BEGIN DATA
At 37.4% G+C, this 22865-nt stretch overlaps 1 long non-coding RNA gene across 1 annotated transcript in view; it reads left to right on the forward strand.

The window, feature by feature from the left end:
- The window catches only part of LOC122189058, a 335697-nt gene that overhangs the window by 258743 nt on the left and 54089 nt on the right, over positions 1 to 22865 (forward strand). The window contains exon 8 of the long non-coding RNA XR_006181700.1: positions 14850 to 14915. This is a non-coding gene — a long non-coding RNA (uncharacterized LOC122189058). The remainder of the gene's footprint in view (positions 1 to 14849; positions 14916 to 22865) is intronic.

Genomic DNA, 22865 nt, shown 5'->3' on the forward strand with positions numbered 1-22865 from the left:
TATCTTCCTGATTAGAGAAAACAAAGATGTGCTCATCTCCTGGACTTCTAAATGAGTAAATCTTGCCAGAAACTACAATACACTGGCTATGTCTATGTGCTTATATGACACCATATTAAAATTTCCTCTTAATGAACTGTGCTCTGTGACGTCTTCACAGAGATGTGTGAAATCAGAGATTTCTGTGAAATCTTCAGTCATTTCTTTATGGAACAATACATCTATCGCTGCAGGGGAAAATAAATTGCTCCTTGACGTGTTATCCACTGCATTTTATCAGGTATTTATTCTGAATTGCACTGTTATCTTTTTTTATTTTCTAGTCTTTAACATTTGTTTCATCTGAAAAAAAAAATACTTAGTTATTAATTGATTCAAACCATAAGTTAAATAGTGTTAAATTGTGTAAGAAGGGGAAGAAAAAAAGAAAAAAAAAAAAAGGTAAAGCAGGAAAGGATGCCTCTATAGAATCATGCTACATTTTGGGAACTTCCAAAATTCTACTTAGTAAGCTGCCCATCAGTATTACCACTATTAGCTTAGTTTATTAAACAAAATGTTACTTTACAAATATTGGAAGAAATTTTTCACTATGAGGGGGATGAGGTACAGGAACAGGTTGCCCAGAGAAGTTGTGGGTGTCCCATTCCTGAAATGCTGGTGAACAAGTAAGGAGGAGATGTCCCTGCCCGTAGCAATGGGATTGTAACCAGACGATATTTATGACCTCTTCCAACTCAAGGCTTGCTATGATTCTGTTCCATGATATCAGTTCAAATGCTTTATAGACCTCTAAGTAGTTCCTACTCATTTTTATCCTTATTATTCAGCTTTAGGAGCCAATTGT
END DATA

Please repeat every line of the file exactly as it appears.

At 37.4% G+C, this 22865-nt stretch overlaps 1 long non-coding RNA gene across 1 annotated transcript in view; it reads left to right on the forward strand.

The window, feature by feature from the left end:
- The window catches only part of LOC122189058, a 335697-nt gene that overhangs the window by 258743 nt on the left and 54089 nt on the right, over positions 1 to 22865 (forward strand). The window contains exon 8 of the long non-coding RNA XR_006181700.1: positions 14850 to 14915. This is a non-coding gene — a long non-coding RNA (uncharacterized LOC122189058). The remainder of the gene's footprint in view (positions 1 to 14849; positions 14916 to 22865) is intronic.

Genomic DNA, 22865 nt, shown 5'->3' on the forward strand with positions numbered 1-22865 from the left:
TATCTTCCTGATTAGAGAAAACAAAGATGTGCTCATCTCCTGGACTTCTAAATGAGTAAATCTTGCCAGAAACTACAATACACTGGCTATGTCTATGTGCTTATATGACACCATATTAAAATTTCCTCTTAATGAACTGTGCTCTGTGACGTCTTCACAGAGATGTGTGAAATCAGAGATTTCTGTGAAATCTTCAGTCATTTCTTTATGGAACAATACATCTATCGCTGCAGGGGAAAATAAATTGCTCCTTGACGTGTTATCCACTGCATTTTATCAGGTATTTATTCTGAATTGCACTGTTATCTTTTTTTATTTTCTAGTCTTTAACATTTGTTTCATCTGAAAAAAAAAATACTTAGTTATTAATTGATTCAAACCATAAGTTAAATAGTGTTAAATTGTGTAAGAAGGGGAAGAAAAAAAGAAAAAAAAAAAAAGGTAAAGCAGGAAAGGATGCCTCTATAGAATCATGCTACATTTTGGGAACTTCCAAAATTCTACTTAGTAAGCTGCCCATCAGTATTACCACTATTAGCTTAGTTTATTAAACAAAATGTTACTTTACAAATATTGGAAGAAATTTTTCACTATGAGGGGGATGAGGTACAGGAACAGGTTGCCCAGAGAAGTTGTGGGTGTCCCATTCCTGAAATGCTGGTGAACAAGTAAGGAGGAGATGTCCCTGCCCGTAGCAATGGGATTGTAACCAGACGATATTTATGACCTCTTCCAACTCAAGGCTTGCTATGATTCTGTTCCATGATATCAGTTCAAATGCTTTATAGACCTCTAAGTAGTTCCTACTCATTTTTATCCTTATTATTCAGCTTTAGGAGCCAATTGT